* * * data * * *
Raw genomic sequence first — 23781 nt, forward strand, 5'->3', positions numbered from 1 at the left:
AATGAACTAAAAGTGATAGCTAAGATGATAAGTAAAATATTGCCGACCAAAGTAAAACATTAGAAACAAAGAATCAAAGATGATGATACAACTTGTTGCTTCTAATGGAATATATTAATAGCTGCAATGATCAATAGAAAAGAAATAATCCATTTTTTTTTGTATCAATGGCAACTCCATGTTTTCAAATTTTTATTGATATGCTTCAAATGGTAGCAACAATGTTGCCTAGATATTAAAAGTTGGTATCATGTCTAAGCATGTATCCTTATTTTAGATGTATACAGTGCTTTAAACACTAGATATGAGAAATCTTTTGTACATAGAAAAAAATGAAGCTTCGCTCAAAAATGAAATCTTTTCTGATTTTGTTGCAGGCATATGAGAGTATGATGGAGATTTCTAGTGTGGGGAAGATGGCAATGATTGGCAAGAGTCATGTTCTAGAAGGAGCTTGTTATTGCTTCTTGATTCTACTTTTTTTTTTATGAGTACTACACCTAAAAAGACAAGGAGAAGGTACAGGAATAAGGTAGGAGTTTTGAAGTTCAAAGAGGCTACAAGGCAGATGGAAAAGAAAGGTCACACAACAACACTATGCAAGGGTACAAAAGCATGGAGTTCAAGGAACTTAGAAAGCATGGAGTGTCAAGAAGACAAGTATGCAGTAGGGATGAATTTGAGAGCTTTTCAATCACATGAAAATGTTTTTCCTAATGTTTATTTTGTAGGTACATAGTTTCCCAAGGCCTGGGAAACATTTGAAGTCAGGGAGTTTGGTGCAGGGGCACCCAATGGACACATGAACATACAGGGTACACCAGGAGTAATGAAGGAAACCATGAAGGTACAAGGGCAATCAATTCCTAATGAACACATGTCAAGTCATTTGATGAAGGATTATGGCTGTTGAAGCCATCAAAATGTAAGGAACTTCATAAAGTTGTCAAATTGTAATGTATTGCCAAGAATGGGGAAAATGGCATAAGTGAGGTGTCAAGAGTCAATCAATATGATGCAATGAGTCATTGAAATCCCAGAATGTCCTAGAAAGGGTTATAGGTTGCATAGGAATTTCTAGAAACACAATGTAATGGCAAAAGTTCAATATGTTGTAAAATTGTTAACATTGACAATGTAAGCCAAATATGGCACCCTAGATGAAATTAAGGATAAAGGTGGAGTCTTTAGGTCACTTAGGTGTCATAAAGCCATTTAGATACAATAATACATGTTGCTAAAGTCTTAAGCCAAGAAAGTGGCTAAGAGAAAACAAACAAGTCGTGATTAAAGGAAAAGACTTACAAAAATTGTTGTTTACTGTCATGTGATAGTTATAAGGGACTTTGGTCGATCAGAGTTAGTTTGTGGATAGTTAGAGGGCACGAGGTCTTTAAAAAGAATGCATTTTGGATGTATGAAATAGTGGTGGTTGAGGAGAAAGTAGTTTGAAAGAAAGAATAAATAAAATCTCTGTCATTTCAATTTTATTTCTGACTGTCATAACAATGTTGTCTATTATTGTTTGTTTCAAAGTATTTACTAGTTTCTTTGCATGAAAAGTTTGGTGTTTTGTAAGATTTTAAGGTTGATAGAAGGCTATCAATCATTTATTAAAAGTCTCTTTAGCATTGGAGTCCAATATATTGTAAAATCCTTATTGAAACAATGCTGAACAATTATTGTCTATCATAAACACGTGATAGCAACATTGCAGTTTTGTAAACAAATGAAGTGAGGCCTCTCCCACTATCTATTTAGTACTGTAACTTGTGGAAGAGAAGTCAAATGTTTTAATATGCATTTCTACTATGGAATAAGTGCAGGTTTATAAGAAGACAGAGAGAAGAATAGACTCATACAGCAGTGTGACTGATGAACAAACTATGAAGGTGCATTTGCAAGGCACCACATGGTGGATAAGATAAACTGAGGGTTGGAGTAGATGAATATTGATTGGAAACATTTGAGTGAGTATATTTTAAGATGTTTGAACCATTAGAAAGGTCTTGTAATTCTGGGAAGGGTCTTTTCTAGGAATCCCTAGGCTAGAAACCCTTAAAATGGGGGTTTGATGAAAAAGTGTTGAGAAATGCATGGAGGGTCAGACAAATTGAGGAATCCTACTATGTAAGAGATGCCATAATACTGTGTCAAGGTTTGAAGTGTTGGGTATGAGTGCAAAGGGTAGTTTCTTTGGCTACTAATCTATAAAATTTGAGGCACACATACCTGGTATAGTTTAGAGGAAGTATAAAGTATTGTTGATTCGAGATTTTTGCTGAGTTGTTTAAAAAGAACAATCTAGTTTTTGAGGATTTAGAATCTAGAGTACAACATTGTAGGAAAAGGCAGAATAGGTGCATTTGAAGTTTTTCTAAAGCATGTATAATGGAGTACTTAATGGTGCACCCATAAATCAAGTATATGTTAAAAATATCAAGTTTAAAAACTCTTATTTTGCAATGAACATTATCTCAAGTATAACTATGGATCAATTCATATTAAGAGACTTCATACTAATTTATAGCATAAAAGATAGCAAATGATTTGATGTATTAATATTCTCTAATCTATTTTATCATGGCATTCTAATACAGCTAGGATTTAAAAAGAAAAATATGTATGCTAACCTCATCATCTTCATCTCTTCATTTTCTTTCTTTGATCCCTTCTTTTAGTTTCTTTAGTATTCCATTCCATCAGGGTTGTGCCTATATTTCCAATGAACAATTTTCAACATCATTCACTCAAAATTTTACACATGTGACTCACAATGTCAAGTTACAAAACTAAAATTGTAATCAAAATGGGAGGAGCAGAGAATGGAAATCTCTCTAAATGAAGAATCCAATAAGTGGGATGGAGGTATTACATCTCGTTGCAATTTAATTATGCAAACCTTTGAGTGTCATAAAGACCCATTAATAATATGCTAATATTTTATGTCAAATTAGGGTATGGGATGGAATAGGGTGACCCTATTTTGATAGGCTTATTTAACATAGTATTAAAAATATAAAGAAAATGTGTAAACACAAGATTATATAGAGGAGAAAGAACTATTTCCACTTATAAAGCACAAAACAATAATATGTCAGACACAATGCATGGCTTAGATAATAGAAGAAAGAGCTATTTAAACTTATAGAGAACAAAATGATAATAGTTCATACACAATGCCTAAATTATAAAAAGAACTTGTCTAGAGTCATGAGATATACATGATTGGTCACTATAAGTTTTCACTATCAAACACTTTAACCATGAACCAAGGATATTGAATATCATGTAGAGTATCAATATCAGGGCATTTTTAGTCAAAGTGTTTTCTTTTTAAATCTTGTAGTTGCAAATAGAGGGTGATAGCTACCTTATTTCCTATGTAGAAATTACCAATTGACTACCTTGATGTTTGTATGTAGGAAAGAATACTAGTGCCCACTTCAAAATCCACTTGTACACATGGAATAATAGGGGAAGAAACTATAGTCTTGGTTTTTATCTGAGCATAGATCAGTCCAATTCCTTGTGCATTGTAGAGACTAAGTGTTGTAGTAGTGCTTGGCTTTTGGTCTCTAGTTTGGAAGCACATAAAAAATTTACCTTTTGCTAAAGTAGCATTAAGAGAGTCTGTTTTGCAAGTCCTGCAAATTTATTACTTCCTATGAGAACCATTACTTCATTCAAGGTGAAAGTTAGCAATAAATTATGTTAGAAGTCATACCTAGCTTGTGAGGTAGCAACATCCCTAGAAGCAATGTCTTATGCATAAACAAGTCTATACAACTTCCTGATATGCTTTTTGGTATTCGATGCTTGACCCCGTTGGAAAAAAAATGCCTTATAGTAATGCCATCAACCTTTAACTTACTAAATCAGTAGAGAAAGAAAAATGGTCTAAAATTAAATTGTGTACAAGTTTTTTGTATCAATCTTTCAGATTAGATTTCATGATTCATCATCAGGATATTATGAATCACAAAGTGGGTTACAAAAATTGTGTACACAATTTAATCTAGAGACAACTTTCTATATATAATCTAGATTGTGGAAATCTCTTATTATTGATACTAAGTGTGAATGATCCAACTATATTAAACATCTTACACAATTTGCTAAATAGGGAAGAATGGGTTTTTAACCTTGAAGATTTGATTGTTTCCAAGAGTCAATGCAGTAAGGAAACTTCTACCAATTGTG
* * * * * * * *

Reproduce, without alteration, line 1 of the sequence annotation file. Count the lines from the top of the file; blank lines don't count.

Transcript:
Raw genomic sequence first — 23781 nt, forward strand, 5'->3', positions numbered from 1 at the left: